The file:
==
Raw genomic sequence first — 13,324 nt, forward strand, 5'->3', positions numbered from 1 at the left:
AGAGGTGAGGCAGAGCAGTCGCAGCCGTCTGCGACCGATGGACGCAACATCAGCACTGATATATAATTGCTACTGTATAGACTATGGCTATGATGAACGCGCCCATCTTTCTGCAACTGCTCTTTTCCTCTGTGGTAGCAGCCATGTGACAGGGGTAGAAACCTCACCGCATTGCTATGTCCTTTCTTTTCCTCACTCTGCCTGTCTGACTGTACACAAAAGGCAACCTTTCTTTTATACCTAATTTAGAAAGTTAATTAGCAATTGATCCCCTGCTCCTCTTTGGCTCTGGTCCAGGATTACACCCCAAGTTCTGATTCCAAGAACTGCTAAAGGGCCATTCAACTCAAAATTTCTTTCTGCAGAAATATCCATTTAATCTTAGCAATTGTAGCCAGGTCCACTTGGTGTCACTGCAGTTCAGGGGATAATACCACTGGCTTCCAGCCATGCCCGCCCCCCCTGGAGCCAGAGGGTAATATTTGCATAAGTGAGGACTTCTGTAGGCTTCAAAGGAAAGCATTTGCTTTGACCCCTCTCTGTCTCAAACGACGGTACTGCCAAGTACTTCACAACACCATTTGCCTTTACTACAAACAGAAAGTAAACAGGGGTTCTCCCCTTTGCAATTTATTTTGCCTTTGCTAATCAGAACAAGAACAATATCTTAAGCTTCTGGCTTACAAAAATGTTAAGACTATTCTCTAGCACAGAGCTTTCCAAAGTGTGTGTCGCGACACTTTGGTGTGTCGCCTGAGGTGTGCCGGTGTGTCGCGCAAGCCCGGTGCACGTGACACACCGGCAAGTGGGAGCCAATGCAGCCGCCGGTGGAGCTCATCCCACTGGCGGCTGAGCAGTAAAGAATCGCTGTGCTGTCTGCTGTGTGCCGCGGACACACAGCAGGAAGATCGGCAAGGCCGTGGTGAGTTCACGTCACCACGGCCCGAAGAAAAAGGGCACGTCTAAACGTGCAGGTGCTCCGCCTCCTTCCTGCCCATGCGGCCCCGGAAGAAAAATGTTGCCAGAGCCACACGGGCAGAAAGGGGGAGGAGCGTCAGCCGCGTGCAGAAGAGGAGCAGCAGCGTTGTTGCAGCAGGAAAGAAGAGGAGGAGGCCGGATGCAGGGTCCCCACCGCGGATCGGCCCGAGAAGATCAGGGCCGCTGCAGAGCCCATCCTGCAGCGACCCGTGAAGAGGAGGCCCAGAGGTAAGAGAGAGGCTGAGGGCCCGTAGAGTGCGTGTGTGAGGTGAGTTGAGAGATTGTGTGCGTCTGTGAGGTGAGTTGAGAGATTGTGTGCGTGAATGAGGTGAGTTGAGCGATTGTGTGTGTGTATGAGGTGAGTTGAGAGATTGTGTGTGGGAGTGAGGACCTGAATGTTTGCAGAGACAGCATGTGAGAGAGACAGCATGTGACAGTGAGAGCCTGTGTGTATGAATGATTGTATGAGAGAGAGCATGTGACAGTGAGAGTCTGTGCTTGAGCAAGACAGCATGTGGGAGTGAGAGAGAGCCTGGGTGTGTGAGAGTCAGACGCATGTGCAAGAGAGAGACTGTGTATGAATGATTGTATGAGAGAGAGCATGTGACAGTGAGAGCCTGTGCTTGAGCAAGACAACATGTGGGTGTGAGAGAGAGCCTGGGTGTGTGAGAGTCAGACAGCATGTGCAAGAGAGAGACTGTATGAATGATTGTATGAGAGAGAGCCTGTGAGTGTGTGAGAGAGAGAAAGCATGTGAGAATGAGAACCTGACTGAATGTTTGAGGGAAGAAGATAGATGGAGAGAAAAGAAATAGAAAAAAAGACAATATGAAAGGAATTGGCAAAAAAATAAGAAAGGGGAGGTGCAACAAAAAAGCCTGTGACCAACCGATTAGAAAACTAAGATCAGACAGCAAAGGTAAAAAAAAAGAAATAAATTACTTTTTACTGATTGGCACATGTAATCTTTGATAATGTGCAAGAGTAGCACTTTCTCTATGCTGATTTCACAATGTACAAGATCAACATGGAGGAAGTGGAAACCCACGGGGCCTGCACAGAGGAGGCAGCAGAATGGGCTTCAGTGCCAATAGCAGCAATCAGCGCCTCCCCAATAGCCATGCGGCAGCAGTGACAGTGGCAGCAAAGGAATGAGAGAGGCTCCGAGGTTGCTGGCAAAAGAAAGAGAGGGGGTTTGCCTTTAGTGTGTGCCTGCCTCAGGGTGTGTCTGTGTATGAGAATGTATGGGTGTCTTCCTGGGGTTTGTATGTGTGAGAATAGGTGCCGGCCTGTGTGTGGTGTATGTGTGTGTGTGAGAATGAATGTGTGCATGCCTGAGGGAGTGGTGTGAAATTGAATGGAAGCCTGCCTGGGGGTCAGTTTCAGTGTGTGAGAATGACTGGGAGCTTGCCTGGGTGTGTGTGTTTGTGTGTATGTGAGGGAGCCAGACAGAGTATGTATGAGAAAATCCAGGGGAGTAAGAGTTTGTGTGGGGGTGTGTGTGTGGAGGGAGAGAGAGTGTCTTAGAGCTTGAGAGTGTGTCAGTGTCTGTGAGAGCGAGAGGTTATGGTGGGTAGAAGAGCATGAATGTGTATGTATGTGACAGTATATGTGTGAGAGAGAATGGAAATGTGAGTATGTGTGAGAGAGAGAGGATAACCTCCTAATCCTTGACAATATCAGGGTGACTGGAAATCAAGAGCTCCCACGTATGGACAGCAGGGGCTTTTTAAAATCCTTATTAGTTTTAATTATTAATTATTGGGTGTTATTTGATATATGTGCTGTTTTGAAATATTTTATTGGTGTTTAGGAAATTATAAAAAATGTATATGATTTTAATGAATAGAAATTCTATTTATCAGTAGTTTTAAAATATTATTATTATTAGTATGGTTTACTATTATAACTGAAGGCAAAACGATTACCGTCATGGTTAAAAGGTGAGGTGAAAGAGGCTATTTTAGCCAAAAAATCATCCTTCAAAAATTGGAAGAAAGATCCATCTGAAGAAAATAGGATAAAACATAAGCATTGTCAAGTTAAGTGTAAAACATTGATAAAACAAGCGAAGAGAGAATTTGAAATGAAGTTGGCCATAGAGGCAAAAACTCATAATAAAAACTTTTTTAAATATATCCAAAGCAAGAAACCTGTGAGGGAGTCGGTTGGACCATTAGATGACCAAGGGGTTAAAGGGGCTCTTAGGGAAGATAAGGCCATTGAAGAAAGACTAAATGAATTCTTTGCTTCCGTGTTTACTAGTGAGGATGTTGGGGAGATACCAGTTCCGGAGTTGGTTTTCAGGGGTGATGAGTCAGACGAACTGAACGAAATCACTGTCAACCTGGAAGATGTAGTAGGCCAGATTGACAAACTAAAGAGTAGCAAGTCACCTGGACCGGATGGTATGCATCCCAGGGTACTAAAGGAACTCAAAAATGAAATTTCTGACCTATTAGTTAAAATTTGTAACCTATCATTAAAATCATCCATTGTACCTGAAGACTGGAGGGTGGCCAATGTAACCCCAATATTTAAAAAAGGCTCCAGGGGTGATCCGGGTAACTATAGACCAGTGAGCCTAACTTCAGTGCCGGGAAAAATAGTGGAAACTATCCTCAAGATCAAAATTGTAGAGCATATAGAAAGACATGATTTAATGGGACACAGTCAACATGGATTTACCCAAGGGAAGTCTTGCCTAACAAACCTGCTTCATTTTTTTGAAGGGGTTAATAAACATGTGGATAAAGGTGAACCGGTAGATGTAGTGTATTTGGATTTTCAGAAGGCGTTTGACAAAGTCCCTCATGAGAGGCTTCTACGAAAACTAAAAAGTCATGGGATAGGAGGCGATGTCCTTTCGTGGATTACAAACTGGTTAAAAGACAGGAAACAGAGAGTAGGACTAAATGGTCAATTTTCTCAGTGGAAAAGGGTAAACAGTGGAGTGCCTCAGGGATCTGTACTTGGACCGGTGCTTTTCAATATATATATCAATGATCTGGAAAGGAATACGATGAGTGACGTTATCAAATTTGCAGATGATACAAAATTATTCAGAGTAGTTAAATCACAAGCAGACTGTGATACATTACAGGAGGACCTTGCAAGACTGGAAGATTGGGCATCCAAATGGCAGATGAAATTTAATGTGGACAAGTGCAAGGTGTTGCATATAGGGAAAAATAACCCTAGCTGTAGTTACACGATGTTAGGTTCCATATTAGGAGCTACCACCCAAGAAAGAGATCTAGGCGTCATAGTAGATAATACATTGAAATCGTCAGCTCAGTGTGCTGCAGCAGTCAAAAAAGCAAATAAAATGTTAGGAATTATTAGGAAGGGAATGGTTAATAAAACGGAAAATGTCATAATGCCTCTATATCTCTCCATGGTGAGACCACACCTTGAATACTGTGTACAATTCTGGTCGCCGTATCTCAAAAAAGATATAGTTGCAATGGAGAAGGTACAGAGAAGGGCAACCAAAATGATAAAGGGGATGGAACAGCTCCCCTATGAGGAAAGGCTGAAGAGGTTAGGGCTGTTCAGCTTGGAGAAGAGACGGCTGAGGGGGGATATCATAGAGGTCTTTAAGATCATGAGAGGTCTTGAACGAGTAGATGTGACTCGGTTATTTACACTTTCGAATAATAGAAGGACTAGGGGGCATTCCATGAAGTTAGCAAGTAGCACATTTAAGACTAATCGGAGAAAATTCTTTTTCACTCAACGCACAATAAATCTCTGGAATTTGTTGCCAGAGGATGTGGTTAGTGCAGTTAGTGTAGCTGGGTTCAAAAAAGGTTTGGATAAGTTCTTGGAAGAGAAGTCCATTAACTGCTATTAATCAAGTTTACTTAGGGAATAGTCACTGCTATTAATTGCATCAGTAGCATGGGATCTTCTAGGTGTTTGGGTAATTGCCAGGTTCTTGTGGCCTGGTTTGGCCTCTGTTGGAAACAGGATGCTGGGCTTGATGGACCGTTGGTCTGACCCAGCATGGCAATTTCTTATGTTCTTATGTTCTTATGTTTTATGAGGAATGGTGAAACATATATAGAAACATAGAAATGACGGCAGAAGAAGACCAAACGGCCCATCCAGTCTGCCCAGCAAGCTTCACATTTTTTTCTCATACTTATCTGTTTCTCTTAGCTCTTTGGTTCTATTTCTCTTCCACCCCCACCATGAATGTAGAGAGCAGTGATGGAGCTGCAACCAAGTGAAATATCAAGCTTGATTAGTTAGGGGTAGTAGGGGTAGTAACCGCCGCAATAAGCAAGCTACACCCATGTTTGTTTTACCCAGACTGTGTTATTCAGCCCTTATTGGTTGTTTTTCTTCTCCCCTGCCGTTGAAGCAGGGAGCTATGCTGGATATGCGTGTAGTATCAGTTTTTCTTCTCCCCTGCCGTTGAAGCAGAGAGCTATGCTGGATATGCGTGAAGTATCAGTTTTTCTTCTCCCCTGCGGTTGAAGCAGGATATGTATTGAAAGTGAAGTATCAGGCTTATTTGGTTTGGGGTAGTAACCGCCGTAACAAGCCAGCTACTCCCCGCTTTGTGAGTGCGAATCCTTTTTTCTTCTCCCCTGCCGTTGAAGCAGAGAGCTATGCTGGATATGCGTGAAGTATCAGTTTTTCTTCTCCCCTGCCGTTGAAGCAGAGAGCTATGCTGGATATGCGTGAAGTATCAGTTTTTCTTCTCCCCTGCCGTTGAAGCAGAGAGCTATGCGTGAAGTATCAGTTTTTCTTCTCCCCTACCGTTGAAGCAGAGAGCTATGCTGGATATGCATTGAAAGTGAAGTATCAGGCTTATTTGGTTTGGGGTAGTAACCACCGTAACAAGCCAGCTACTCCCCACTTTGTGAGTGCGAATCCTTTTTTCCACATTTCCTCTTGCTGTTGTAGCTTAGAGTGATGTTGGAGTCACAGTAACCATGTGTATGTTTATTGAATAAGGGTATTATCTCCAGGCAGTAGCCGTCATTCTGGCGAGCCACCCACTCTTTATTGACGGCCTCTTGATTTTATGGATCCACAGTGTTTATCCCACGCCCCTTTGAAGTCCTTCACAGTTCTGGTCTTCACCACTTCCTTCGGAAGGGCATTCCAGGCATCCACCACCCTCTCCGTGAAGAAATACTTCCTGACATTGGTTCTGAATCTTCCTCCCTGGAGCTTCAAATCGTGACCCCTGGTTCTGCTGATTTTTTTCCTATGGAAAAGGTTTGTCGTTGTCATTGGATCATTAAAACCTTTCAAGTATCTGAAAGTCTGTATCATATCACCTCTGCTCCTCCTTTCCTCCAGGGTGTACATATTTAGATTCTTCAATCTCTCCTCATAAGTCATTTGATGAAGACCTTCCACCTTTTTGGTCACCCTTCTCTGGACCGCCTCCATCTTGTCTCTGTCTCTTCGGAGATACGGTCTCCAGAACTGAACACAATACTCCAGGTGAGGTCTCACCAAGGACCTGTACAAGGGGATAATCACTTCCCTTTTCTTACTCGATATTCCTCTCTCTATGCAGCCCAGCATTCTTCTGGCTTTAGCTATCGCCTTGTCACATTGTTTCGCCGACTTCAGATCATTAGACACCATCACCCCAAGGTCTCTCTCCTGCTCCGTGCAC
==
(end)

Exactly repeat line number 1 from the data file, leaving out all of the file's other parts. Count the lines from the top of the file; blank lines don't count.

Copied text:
Raw genomic sequence first — 13,324 nt, forward strand, 5'->3', positions numbered from 1 at the left: